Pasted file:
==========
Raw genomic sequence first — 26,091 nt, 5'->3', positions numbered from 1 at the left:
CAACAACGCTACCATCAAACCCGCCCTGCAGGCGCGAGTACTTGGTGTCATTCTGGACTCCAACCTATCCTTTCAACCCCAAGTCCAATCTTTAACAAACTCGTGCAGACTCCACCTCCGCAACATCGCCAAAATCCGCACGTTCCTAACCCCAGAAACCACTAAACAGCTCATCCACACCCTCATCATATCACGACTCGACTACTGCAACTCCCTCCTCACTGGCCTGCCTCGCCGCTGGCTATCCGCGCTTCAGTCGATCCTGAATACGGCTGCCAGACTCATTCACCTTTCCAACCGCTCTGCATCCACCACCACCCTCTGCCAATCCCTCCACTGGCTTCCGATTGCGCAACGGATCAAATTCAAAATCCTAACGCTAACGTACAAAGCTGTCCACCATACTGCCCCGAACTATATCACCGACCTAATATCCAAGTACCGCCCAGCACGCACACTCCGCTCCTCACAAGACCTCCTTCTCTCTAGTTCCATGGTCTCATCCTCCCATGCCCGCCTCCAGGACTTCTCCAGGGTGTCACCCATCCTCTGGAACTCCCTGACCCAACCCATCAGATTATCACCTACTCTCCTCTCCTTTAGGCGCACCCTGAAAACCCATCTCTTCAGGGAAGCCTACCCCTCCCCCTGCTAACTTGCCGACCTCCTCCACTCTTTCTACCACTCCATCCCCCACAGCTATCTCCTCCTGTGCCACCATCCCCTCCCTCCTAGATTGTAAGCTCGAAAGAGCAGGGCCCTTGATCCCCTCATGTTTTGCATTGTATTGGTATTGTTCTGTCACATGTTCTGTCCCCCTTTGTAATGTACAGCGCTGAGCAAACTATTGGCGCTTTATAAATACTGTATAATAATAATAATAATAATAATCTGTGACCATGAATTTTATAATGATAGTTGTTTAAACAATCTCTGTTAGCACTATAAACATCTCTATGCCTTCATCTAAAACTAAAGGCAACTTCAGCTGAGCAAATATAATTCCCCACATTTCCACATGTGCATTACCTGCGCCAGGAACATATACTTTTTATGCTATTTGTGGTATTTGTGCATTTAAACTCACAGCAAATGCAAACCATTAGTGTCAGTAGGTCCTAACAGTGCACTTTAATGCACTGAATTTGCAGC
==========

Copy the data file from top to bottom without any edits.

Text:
Raw genomic sequence first — 26,091 nt, 5'->3', positions numbered from 1 at the left:
CAACAACGCTACCATCAAACCCGCCCTGCAGGCGCGAGTACTTGGTGTCATTCTGGACTCCAACCTATCCTTTCAACCCCAAGTCCAATCTTTAACAAACTCGTGCAGACTCCACCTCCGCAACATCGCCAAAATCCGCACGTTCCTAACCCCAGAAACCACTAAACAGCTCATCCACACCCTCATCATATCACGACTCGACTACTGCAACTCCCTCCTCACTGGCCTGCCTCGCCGCTGGCTATCCGCGCTTCAGTCGATCCTGAATACGGCTGCCAGACTCATTCACCTTTCCAACCGCTCTGCATCCACCACCACCCTCTGCCAATCCCTCCACTGGCTTCCGATTGCGCAACGGATCAAATTCAAAATCCTAACGCTAACGTACAAAGCTGTCCACCATACTGCCCCGAACTATATCACCGACCTAATATCCAAGTACCGCCCAGCACGCACACTCCGCTCCTCACAAGACCTCCTTCTCTCTAGTTCCATGGTCTCATCCTCCCATGCCCGCCTCCAGGACTTCTCCAGGGTGTCACCCATCCTCTGGAACTCCCTGACCCAACCCATCAGATTATCACCTACTCTCCTCTCCTTTAGGCGCACCCTGAAAACCCATCTCTTCAGGGAAGCCTACCCCTCCCCCTGCTAACTTGCCGACCTCCTCCACTCTTTCTACCACTCCATCCCCCACAGCTATCTCCTCCTGTGCCACCATCCCCTCCCTCCTAGATTGTAAGCTCGAAAGAGCAGGGCCCTTGATCCCCTCATGTTTTGCATTGTATTGGTATTGTTCTGTCACATGTTCTGTCCCCCTTTGTAATGTACAGCGCTGAGCAAACTATTGGCGCTTTATAAATACTGTATAATAATAATAATAATAATAATCTGTGACCATGAATTTTATAATGATAGTTGTTTAAACAATCTCTGTTAGCACTATAAACATCTCTATGCCTTCATCTAAAACTAAAGGCAACTTCAGCTGAGCAAATATAATTCCCCACATTTCCACATGTGCATTACCTGCGCCAGGAACATATACTTTTTATGCTATTTGTGGTATTTGTGCATTTAAACTCACAGCAAATGCAAACCATTAGTGTCAGTAGGTCCTAACAGTGCACTTTAATGCACTGAATTTGCAGC